“Donald liked to associate himself with things that spelled New York,” Lorenzo said in an interview. “If he could have bought the Empire State Building, he would have.”

Over breakfasts at the Oak Room inside the Plaza Hotel — and during an outing on Trump’s yacht with their families — Lorenzo and Trump negotiated the sale of the shuttle fleet, airline terminals, and equipment.

They settled for $365 million.

Even at the time, Trump was widely believed to have overpaid. When his team added up how much it would cost to start such a carrier from scratch, they estimated around $300 million. Still, they calculated that if he got about 60 percent of the market share, he could easily pay off the debt.

“He said he wanted it,” said Bruce Nobles, the industry veteran hired to run the business. “Was it ego? Seeing his name flying back and forth between New York and Washington and Boston with all the power brokers of the world? Yeah, I guess it was ego.”

.  .  .

The day of the grand opening, Trump himself flew to each of the three cities served by the airline. Passengers got a half-liter of champagne and long-stemmed roses. At Logan, one of the first passengers happened to be the renowned ballet dancer Mikhail Baryshnikov.

It was nice but, some thought, too much.

“You have these awful carpets at Logan. . . . It was incongruous,” said Sue McGovern, who helped coordinate Trump’s party at Logan. “It was trying to create an image that wasn’t. It was forcing things.”

In her mind, it was a sign of things to come: “He missed the boat. We wanted convenience, not opulence.”

But many of the employees were thrilled. Under Eastern Airlines, they had been on strike, and Trump hired many of them to work at his airline. He also didn’t cut pay or seniority.

“He threw us out a lifeline and kept us afloat,” said Maria Catalano, a former flight attendant. “I don’t think you’d find any Trump employee at the airline saying anything bad about him. He saved us.”

Trump initially could not contain his excitement over his new toy.

“This is something from day one I have said I want to have my name on,” he said at a press conference just as he was about to take over the Shuttle. “I hope my name does a lot for the shuttle, and I hope the shuttle does something for my name.”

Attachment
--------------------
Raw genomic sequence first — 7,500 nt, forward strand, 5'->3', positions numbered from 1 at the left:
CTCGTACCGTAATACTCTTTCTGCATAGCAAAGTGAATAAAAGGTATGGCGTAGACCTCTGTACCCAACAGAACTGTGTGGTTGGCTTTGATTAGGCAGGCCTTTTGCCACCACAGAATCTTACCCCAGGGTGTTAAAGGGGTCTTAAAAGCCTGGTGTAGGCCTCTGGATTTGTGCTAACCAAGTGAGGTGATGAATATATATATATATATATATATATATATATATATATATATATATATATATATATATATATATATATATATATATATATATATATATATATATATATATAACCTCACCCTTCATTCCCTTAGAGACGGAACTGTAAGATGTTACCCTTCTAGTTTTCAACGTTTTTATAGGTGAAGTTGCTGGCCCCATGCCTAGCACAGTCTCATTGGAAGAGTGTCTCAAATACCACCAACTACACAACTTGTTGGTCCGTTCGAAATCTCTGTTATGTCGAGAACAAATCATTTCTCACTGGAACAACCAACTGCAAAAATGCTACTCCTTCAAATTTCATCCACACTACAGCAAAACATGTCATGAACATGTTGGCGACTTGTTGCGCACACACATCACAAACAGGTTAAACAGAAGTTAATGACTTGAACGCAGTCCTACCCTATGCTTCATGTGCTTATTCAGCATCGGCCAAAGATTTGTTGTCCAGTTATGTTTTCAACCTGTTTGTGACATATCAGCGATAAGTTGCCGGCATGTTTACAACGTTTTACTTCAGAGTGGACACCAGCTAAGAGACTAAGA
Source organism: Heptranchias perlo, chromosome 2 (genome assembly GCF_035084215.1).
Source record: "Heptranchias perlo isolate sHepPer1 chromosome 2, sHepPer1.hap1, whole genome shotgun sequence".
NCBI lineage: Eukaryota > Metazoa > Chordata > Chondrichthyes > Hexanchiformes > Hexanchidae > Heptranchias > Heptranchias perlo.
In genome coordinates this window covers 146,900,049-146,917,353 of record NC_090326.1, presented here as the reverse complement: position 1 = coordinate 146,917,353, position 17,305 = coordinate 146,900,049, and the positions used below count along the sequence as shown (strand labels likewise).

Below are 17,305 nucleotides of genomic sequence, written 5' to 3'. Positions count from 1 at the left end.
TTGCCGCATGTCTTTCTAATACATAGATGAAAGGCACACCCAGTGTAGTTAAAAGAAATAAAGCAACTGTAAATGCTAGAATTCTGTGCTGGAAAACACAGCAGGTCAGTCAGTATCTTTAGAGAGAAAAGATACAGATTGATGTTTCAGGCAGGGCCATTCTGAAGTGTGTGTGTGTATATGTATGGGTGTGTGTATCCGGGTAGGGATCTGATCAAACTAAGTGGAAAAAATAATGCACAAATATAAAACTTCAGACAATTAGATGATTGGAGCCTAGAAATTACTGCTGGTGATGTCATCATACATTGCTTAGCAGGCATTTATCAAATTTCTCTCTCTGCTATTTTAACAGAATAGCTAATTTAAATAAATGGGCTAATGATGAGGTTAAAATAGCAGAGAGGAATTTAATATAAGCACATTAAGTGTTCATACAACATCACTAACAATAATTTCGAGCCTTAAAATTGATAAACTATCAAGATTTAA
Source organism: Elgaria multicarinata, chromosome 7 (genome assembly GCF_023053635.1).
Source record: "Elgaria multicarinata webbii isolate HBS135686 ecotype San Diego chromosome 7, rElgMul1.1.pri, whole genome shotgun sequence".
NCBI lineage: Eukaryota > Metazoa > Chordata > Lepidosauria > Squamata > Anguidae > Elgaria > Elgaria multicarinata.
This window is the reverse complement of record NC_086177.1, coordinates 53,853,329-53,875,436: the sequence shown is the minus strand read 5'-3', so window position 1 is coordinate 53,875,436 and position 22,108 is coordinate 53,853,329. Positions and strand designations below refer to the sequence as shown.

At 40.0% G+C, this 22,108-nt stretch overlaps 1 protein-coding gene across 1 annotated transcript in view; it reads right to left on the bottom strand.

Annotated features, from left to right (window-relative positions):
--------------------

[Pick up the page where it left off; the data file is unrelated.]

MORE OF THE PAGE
Stumbling over his enthusiasm at one point, he called the shuttle a “truly great transportation whatever.”

“Let’s be honest. If anyone else had started an airline, you never would have gotten that many reporters,” he said later. “That was like a presidential press conference.”

He was also asked about what it was like to fly on his own airline, looking down at his properties below.

“Truthfully? Truthfully it was great for the Trump ego,” he said. “I’m not supposed to say that.”

He also repeatedly referred to his airline as a “diamond in the sky.”

It all struck even some of his own employees as a bit much.

“He certainly was a man known for his bravado. He promised people a diamond in the sky when we had 21 of some of the oldest, worst maintained 727s then flying,” said Harteveldt, the marketing director. “He’s giving a press conference promising a diamond in the sky. I’m saying, ‘You may have to settle for cubic zirconium to start.’ ”

.  .  .

On airplanes that were worth about $4 million each, Trump spent about $1 million apiece to redesign them. He wanted a T on the tail of the plane as big as possible. A giant TRUMP was painted on the side.

The in-flight magazines featured Trump on the cover. The labels on the wetnaps had Trump Shuttle on them. New seat belt buckles were made of chrome, and he wanted all flight attendants to have necklaces with real pearls. (After warnings that would be too costly, they gave out fake strands.)